20 August 2012

Our Lost Jungle Poetry Form Challenge: Challenge #8 --- Two-for-One

Welcome to Week 8 of the Our Lost Jungle Poetry Form Challenge!

I sort of feel like I’m on one of those action drama television shows like “24”, at the moment where a character like Jack Bauer puts in a call and is screaming into the line, “I don’t have a lot of time!” I just moved into a new apartment, and don’t yet have reliable internet service, which means I’m rushing through the writing of this week’s post and prompt in hopes I get it done and scheduled before the internet gods “cut the red wire” to my connection.

So, without further ado, let’s get right into this week’s challenge!

The OLJ Poetry Form Challenge #8: Monostiches + American Sentences
Defining it

Remember last week when I suggested getting started with your prose poems by trying to write monostiches and American Sentences? And then I said something about this week being a two-for-one challenge week?

Well guess what? This week’s challenge is to write monostich and American Sentence poems.

Let’s start with the American Sentence. This form, invented by Allen Ginsberg, is simply a variation of the haiku. Remember writing those earlier in the challenge? (If not, check out this link to learn more about haiku.) The rules of an American Sentence are very simple. The poem is one sentence, 17 syllables long. That’s it. If you can write a haiku, you can write an American Sentence, though it would also be fair to argue it’s a little more challenging because while haiku don’t have to be complete sentences, American Sentences … well, kind of obviously do.

The monostich is just as simple. It is a single-line poem form; the line should be “self-contained,” which pretty much just means it should be one short, concise thought. A monostich looks like this:

I feel you breathing in my toes.

… and not so much like this:

I feel you breathing in my toes, the warmth of you heavy in the tiny folds of pinching skin that remind me who I am—who you are—what we have become together …

Although the second example was a lot more fun to write (I think I have the start of a new poem there), it qualifies neither as an American Sentence or a monostich—it’s way more than 17 syllables, and it’s definitely not a one-liner!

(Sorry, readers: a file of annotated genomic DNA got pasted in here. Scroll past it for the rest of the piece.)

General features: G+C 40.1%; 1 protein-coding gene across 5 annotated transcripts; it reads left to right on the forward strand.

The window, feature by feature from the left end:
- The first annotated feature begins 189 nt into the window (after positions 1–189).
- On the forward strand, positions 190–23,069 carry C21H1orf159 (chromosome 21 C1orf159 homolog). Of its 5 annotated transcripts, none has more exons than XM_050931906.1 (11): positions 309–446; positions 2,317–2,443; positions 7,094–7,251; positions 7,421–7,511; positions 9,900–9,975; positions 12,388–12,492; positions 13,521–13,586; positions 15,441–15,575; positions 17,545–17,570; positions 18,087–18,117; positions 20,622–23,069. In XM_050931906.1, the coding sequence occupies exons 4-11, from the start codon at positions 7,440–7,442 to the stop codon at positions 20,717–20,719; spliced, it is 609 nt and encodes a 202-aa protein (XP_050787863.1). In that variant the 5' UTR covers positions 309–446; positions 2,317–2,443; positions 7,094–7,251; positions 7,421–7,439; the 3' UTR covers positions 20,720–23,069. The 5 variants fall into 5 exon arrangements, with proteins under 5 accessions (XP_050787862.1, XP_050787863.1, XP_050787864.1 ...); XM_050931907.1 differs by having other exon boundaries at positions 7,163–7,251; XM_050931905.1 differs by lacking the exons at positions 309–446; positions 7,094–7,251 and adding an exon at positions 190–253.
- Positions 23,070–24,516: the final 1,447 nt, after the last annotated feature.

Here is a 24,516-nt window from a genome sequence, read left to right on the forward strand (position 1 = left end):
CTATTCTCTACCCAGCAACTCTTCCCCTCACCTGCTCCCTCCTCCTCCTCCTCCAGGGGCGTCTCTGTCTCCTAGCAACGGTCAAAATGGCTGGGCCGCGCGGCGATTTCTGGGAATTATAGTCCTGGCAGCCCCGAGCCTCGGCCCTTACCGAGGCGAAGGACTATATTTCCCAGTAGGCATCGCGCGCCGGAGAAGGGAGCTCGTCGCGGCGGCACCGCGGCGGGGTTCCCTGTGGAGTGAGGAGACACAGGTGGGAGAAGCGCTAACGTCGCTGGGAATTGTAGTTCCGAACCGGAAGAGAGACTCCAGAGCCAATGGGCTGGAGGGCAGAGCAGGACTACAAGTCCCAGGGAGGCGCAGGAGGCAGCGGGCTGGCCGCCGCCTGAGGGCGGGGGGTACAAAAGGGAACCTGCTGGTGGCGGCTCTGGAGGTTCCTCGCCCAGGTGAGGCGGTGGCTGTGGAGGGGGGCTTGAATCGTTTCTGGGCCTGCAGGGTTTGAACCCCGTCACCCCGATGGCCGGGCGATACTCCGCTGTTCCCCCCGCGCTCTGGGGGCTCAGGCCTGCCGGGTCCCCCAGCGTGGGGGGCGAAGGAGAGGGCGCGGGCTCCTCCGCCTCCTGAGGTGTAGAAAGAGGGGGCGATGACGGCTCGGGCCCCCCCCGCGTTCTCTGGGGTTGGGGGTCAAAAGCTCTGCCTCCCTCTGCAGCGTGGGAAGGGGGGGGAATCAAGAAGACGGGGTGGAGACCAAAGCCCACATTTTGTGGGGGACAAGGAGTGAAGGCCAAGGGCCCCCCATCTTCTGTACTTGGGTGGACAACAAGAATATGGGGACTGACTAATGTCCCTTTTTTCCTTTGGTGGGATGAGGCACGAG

Doing it

Your goal this week is to write as many of these delicate little poems as you can. Aim for at least five American Sentences and at least five monostiches. You don’t have to share every single one you write … but you could! I don’t know if there are specific “rules” about titling an American Sentence, since technically if you title it the poem becomes more than one sentence in length (but who wants to be technical here), and though some folks frown upon titling a monostich (they feel it takes away from the work of brevity aimed for in the poem—codswallop, I say, unless your title somehow becomes, like, five lines long). For the sake of this challenge, feel free to title your poems—just keep it brief!

Fun it up!

I might be in a crunch for time, but that doesn’t mean you are! You have from now until Thursday at 10pm EDT to share your poems here, via email (ourlostjungle@kharahouse.com), or through a link (or links) to your own blog in the comments or an email. Remember, you can post as many attempts as you’d like … I’d say “just don’t go overboard,” but with one-line or 17-syllable poems I find it hard to imagine anyone pushing the boundaries of reason. Don’t forget to show some love to the other folks who share their poems! And as always, have fun with it!

Good luck!


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Catch up with the Our Lost Jungle Poetry Form Challenge:


  1. Here are a few trial runs. Note that I’m counting –ed endings as a syllable.

    American Sentences:

    You can lie down in front of a train a penny on a rail and run.

    At lunch they laughed belching the alphabet on the middle school lawn.

    Apologize for being an ass when you hurt the people you love.

    Fifteen syllables seem to me to be easier to write, oh well.


    Pull me closer to you.

    Words are life.

    Leaves fall from sickly trees first.

    Time is all about the clock.

    I wish she’d leave that bikini behind.

    1. the bikini line cracked me up! great one! :)

    2. These are all so clever! I agree with Bolton about the bikini line!

    3. Here are a few more thoughts on American Sentences and recollection of seeing Ginsburg read.

  2. I'm fairly clear on the American Sentence, but a little iffy on what makes something a monostitch. But I've had a go at them (link)

    1. Who would have guessed. Barbara comes up with some doozies. Left a comment on her blog.

  3. Thank you, Khara for introducing this form. I hope I did them right.

    My American Sentences

    My Monostitch attempts

    1. The 'moon dirge' and 'mother to my parents' were gems. The 'cantaloupe' (being one of my favorite words) was delicious. And you know, 'strangers pointing fingers' are never far from the muse.

    2. same old same old was gorgeous. and the cantaloupe classic. in awe.

    3. liked the mother of my parents. i am right there with you. and the silver and gold one speaks to us all probably.

  4. Really fun, Khara. http://mapoetpoems.blogspot.com/2012/08/poetry-one-liners.html


Thank you so much for your comments! Please feel free to share your thoughts here; I look forward to engaging in conversation with you!

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